Country 057 – Kyrgyzstan (Chaihana)


Location
: 1000 Finch Avenue West, North York
Websitehttp://chaihana.ca/

Chaihana is tucked away in a fairly anonymous office building; though there’s a small sign outside, it’s very easy to miss.  My dining companion and I had the entire restaurant to ourselves — outside of the staff, the place was deserted.  It’s pretty much the definition of a hidden gem.

A lot of hole-in-the-wall joints like this can be dingy and unwelcoming, but Chaihana is clean and colourful; they’re definitely trying to attract more than just the grizzled regulars you’d expect in a place like this.

They specialize in the ‘stans: the website mentions Uzbekistan, Tajikistan and Kazakhstan.  The dish I ordered is actually the national dish of Kyrgyzstan, so that’s a fourth ‘stan to add to the roster.

I ordered beshbarmak, which a pretty simple dish — boiled beef (which is sliced), topped with sauteed onions and served on a bed of very broad noodles.   There’s really not much more going on than that — there’s some green onions, dill, cracked pepper… and that’s about it.  It’s basic, hearty comfort food.

The pasta was a bit mushy and it was incredibly greasy (you know when you’re eating something really greasy, and your lips get grease-slicked with every bite?  Yeah), but it was pretty satisfying.  The tender beef, the noodles and the onions all go quite well together.

It’s served with an equally simple bowl of soup — basically just broth (mutton, according to Google) with a little bit of dill and some green onions for colour.

Chaihana - the beshbarmak Chaihana - the soup

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Country 034 – Myanmar (Royal Myanmar)

royal
Location
: 483 Horner Avenue, Etobicoke
Websitehttp://theroyalmyanmar.com/

Sometimes it’s hard to figure out what to order for this blog; how do you distill a nation’s cuisine into one dish?  I mean, you can’t.  But it’s always nice to get something that can at least give a partial view of what a country’s food has to offer.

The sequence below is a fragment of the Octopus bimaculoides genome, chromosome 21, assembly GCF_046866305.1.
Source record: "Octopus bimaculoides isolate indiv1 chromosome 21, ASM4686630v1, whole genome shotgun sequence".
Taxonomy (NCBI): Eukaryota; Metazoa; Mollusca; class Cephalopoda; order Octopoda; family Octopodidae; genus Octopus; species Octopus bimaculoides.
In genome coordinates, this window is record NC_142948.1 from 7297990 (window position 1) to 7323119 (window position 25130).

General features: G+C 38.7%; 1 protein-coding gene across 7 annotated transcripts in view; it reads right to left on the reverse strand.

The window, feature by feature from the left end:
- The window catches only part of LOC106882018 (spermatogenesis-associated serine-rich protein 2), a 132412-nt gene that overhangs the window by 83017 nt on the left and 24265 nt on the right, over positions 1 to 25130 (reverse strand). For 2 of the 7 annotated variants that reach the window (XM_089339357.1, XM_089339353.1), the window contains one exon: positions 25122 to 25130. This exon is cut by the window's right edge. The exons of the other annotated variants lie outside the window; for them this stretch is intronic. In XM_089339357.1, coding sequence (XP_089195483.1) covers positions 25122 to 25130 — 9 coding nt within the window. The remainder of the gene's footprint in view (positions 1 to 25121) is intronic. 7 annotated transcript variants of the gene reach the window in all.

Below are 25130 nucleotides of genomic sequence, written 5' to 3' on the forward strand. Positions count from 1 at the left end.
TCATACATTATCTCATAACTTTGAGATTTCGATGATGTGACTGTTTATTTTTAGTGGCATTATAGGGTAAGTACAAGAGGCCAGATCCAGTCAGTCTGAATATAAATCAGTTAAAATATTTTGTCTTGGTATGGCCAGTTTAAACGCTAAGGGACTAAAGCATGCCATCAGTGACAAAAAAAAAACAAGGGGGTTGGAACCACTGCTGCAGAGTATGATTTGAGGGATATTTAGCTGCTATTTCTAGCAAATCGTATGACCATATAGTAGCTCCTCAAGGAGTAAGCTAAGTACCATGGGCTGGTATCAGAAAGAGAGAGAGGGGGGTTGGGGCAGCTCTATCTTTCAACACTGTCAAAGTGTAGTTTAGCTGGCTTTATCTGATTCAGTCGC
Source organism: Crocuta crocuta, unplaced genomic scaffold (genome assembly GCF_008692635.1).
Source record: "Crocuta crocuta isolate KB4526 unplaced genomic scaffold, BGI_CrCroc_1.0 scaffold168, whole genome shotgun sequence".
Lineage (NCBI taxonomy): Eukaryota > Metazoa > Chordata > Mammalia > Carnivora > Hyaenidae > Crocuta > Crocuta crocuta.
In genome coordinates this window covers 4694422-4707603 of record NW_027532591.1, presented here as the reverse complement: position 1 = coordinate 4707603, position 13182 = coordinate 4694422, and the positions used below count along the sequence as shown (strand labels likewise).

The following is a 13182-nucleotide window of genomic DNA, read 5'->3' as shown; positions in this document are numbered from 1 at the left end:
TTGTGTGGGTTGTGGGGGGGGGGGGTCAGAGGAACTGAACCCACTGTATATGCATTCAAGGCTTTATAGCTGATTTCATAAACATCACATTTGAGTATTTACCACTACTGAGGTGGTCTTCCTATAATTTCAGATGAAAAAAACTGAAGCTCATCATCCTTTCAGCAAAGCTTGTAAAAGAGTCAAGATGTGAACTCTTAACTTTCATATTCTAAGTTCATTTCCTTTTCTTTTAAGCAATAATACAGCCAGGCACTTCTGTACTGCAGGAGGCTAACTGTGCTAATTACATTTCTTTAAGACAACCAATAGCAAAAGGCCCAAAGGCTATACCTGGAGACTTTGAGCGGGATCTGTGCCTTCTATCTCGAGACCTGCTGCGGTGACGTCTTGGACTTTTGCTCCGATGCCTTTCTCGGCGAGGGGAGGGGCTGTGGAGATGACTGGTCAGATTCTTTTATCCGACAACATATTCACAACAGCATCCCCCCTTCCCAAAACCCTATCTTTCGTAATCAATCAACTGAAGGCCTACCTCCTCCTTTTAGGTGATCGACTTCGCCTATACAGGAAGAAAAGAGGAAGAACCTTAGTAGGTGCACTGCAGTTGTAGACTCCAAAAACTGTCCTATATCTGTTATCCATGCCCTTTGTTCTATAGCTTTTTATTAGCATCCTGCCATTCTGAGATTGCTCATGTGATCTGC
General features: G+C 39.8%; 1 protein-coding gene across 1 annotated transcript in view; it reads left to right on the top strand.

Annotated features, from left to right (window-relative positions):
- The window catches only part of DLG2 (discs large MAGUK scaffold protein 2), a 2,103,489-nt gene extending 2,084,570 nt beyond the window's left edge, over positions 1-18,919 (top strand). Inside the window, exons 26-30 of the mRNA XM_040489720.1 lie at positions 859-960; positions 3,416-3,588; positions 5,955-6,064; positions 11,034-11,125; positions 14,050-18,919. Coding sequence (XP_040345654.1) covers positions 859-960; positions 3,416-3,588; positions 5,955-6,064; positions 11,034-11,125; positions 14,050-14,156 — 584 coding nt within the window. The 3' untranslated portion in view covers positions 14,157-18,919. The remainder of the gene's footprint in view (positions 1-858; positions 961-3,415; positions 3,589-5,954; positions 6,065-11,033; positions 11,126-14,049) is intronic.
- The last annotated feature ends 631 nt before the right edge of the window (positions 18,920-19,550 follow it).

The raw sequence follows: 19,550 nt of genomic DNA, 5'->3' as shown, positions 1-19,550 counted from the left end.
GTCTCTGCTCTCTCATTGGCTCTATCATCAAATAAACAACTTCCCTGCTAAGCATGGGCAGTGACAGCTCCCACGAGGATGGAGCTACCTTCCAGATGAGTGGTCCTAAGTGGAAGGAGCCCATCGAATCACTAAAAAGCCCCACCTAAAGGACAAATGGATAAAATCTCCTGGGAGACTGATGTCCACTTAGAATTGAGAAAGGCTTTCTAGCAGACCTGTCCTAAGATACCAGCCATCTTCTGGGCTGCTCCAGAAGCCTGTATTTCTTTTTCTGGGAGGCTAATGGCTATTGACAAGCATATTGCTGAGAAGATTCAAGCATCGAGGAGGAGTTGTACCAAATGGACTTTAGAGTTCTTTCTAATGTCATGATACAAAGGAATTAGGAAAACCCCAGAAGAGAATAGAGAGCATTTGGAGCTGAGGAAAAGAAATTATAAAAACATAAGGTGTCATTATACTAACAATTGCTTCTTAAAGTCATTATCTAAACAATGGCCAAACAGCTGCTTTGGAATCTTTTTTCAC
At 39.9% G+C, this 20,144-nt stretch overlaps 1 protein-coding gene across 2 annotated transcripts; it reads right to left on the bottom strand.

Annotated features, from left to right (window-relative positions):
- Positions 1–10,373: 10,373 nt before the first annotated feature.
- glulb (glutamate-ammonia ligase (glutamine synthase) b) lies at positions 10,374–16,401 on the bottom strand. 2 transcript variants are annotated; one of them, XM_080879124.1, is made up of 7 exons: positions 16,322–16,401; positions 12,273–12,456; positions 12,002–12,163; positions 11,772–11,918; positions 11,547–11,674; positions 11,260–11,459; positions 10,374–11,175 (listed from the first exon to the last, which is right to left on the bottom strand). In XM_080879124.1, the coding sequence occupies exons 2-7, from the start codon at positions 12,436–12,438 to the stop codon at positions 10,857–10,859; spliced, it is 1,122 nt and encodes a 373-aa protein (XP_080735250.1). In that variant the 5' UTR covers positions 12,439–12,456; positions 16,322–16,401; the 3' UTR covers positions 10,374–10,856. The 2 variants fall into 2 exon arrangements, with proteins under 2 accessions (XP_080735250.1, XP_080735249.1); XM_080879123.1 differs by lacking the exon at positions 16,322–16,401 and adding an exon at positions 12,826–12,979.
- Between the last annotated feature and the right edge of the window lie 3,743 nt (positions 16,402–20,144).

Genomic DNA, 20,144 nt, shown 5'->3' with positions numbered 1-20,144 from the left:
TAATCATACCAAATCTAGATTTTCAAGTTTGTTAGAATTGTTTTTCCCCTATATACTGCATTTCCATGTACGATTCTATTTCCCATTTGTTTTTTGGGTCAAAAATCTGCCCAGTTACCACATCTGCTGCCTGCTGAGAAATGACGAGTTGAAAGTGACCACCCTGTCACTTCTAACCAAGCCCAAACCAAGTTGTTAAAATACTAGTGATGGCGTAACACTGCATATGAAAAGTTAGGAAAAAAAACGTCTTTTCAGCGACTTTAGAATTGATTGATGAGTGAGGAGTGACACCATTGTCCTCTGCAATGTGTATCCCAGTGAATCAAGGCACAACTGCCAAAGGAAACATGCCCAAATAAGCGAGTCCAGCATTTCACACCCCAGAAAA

In the case of Myanmar, there doesn’t seem to be much debate over their national dish: it’s mohinga, Myanmar’s take on Asia’s ubiquitous noodle soup.

So, that’s easy.  Mohinga it is.

Though Royal Myanmar’s version of this dish features noodles that are overcooked and somewhat mushy, and flavours that are more muted than you’d expect (for something that is ostensibly a fish soup, there is an odd lack of anything even resembling a seafood flavour), I still quite enjoyed this.  It’s subtle, but a squirt of lime and a sprinkling from the jar of fiery-hot crushed chilis helps to kick it up several notches.  It also has a nice garlicky hum, an added richness thanks to the sliced hard-boiled egg, and a vibrancy from the abundant fresh cilantro.

The broth has been thickened, but subtly so — some thickened Asian soups can be a bit gelatinous for my tastes, but here it’s just thick enough to to give it substance without going overboard.

It’s topped with crunchy chickpea fritters; it’s kind of like topping a soup with crackers, only with a million times more personality.

Royal Myanmar - mohinga Royal Myanmar - fritters

Country 022 – Thailand (Sukhothai)

sukho
Location
: 1442 Dundas Street West, Toronto
Websitehttp://www.sukhothaifood.ca/

Pad Thai isn’t typically my go-to order at a Thai joint, but after reading this article about its intriguingly bizarre history (which involves a military coup and a governmental decree that everyone wear hats), I felt oddly compelled to order it.

Sukhothai’s version comes with your choice of chicken, beef, or tofu.  I went with chicken, which turned out to be a bad choice — the pieces were dry, tough, and thoroughly leftovery.

It was otherwise fine, I guess.  It had a slightly more complex flavour than average and wasn’t as cloyingly sweet as some versions of this dish tend to be, but Pad Thai is never going to be my favourite.  I think the story behind it is probably more interesting than the dish itself.